A longitudinal cohort study of the impact of first- and both-eye cataract surgery on falls and other injuries in Vietnam
Authors To KG, Meuleners L, Bulsara M, Fraser M, Duong DV, Do DV, Huynh VN, Phi TD, Tran HH, Nguyen ND
Received 23 January 2014
Accepted for publication 4 March 2014
Published 28 April 2014 Volume 2014:9 Pages 743—751
Checked for plagiarism Yes
Review by Single-blind
Peer reviewer comments 5
Kien Gia To,1,2 Lynn Meuleners,1 Max Bulsara,3 Michelle L Fraser,1 Dat Van Duong,4 Dung Van Do,2 Van-Anh Ngoc Huynh,2 Tien Duy Phi,5 Hoang Huy Tran,5 Nguyen Do Nguyen5
1Curtin Monash Accident Research Centre (C-MARC), Faculty of Health Sciences, Curtin University, Perth, WA, Australia; 2University of Medicine and Pharmacy, Ho Chi Minh City, Vietnam; 3Institute for Health Research, University of Notre Dame, Fremantle, WA, Australia; 4United Nations Population Fund, Hanoi, Vietnam; 5Eye Hospital, Ho Chi Minh City, Vietnam
Aim: Little information exists on the impact of cataract surgery on falls and other injuries in Vietnam. The aim of this study was to determine the impact of first and both eye cataract surgery on the number of falls and other injuries among bilateral cataract patients in Ho Chi Minh City, Vietnam.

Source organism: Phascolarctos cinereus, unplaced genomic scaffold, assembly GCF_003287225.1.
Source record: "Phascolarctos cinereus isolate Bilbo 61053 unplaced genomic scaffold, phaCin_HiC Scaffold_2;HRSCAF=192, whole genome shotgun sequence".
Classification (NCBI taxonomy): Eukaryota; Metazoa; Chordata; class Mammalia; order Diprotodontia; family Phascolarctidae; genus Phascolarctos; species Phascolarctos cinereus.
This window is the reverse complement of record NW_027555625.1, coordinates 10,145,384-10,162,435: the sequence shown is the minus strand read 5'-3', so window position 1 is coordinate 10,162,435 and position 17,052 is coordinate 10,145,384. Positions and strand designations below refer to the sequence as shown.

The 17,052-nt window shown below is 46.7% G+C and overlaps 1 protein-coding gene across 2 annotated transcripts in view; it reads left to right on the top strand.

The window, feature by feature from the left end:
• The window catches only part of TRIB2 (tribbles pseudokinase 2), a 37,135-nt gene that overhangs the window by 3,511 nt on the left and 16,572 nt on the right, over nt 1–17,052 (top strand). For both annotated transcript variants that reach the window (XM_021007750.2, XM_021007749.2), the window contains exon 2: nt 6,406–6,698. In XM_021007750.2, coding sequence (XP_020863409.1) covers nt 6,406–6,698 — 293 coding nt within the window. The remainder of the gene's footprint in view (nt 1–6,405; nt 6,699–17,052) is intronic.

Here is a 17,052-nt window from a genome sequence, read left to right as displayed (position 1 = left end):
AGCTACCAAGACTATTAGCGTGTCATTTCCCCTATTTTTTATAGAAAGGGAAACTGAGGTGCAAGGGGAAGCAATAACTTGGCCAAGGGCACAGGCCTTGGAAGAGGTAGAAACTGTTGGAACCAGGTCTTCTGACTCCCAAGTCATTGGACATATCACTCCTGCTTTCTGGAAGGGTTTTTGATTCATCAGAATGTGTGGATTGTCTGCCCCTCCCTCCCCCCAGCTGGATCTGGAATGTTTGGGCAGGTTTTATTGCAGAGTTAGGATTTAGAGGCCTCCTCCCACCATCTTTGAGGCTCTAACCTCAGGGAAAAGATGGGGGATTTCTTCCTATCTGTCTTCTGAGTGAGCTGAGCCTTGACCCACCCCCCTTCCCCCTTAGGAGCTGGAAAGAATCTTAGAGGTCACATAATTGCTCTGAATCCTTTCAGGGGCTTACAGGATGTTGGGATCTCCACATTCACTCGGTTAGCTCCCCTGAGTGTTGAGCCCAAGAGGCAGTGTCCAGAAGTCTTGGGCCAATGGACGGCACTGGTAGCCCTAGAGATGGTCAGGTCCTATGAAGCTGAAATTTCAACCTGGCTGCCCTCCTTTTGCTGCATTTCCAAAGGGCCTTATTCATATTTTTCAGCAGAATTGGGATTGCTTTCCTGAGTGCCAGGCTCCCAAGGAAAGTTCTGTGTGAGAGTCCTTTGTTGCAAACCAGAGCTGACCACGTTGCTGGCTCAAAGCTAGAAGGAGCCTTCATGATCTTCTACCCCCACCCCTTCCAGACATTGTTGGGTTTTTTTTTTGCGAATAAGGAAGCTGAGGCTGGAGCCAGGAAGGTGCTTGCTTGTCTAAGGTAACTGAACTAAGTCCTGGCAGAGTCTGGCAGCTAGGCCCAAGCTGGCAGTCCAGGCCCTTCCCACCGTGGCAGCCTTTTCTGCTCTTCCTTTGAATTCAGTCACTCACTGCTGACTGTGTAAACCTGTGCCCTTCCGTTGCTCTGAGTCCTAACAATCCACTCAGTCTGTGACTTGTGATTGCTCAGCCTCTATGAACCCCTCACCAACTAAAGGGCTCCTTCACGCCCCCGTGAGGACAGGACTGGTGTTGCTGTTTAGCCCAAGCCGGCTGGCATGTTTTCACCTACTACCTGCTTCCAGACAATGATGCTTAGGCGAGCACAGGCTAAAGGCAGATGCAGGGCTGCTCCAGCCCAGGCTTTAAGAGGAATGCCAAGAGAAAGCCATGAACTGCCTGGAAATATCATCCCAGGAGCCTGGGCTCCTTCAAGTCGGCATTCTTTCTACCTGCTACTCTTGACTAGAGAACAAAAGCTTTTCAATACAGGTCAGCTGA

Materials and methods: A longitudinal cohort study was conducted involving 413 bilateral cataract patients aged 50+ years. Participants were assessed at three time points: 1 week before, 1–3 months after, and 1 year after first-eye cataract surgery. Visual measures (visual acuity, contrast sensitivity and stereopsis) were taken, and self-reported falls and injury data were collected. A multilevel longitudinal Poisson regression model was used to investigate change in the number of falls after surgery.
Results: The risk of falls decreased by 78% (incidence-rate ratio [IRR] 0.22, 95% confidence interval [CI] 0.06–0.77; P=0.018) in the year after cataract surgery for participants who had first-eye surgery only and 83% (IRR 0.17, 95% CI 0.04–0.69; P=0.012) for participants who had the second eye operated on compared to before surgery. The risk of falls was three times higher for females than males (IRR 3.13, 95% CI 1.53–6.40; P=0.002). Improved binocular contrast sensitivity was also associated with a decrease in falls (IRR 0.40, 95% CI 0.17–0.97; P=0.042). The prevalence of other injuries also decreased after cataract surgery.
Conclusion: Cataract surgery reduced the number of falls and other injuries in Vietnam. Contrast sensitivity may be important for ophthalmologists to consider when prioritizing patients for surgery and assessing their fall risk.
Keywords: falls, injuries, cataract surgery, longitudinal, older population, Vietnam
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